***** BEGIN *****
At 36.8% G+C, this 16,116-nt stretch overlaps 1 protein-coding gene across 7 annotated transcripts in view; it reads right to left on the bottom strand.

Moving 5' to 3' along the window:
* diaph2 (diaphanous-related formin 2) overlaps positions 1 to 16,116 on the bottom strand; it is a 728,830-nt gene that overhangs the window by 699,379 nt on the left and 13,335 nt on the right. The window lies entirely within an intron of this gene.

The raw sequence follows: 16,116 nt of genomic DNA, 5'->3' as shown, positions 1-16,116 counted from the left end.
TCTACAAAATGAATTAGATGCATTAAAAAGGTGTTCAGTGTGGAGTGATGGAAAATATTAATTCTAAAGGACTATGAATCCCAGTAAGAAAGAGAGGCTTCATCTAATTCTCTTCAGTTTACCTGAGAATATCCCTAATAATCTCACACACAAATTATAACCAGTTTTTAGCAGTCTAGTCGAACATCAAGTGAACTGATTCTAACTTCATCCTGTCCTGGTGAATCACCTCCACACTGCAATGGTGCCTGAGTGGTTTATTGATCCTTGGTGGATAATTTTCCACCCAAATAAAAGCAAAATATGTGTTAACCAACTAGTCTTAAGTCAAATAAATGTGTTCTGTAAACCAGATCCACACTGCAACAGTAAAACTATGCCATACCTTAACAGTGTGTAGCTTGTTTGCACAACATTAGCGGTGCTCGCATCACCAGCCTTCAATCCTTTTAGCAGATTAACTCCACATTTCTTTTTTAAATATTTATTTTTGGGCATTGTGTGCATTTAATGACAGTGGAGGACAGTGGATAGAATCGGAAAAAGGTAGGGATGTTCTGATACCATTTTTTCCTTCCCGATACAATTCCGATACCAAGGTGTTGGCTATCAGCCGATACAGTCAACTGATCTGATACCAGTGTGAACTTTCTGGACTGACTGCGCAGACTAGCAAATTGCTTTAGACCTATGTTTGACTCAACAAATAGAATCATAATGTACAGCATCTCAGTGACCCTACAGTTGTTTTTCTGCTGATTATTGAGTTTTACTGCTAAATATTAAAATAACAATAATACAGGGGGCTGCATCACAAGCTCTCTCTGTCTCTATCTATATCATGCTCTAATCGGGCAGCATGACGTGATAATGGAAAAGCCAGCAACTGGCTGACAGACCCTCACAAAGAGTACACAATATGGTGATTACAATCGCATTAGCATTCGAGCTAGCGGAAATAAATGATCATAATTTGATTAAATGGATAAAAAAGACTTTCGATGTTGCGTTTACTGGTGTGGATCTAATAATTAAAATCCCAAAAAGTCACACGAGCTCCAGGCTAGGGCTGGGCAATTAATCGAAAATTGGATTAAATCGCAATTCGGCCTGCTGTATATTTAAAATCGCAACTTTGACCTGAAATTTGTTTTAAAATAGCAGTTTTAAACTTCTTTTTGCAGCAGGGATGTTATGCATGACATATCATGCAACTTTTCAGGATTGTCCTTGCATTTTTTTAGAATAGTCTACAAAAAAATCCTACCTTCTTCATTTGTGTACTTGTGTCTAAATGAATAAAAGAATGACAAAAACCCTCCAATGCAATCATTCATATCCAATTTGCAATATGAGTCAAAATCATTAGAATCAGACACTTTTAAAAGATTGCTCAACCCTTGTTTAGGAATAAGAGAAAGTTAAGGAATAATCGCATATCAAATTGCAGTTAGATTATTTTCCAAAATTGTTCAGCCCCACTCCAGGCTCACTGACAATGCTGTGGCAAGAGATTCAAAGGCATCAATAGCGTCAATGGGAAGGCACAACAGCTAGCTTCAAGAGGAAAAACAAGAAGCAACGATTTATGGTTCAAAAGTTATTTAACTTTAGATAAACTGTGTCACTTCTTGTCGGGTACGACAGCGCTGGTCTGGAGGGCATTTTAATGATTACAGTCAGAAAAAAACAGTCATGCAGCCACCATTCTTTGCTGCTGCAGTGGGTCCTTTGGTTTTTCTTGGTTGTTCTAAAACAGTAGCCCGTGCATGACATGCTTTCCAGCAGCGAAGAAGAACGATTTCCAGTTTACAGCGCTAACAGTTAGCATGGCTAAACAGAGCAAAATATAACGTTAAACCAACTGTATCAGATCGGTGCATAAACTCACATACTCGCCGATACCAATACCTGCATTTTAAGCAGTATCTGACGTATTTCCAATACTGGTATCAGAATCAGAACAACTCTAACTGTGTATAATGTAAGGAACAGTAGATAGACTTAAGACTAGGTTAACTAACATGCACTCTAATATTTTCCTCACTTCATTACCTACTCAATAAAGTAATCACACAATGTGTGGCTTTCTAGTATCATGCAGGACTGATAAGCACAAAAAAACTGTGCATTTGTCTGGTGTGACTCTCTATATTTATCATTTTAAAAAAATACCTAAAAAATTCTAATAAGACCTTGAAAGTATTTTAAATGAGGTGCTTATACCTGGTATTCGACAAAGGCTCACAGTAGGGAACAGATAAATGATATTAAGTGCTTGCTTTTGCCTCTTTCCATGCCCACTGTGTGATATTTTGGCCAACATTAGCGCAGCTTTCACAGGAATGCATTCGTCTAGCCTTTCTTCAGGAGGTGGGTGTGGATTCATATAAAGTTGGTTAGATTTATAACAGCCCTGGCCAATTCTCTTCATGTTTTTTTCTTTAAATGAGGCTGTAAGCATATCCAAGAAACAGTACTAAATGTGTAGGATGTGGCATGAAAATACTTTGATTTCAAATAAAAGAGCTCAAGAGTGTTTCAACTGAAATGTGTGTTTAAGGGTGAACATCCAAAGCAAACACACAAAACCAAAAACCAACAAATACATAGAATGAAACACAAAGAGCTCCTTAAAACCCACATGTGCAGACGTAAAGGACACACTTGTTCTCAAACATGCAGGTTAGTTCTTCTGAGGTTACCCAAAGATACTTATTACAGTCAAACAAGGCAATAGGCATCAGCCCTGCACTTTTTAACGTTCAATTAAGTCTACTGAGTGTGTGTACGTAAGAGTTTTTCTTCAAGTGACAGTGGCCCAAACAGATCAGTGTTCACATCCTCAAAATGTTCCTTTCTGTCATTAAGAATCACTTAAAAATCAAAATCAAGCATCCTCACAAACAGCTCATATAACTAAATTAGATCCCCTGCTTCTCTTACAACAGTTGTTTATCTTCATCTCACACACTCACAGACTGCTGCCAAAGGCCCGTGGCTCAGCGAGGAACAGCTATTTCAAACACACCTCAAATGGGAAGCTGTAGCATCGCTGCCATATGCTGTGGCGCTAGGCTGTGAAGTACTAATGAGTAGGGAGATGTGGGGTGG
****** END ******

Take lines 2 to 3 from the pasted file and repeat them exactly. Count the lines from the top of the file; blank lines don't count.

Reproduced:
Moving 5' to 3' along the window:
* diaph2 (diaphanous-related formin 2) overlaps positions 1 to 16,116 on the bottom strand; it is a 728,830-nt gene that overhangs the window by 699,379 nt on the left and 13,335 nt on the right. The window lies entirely within an intron of this gene.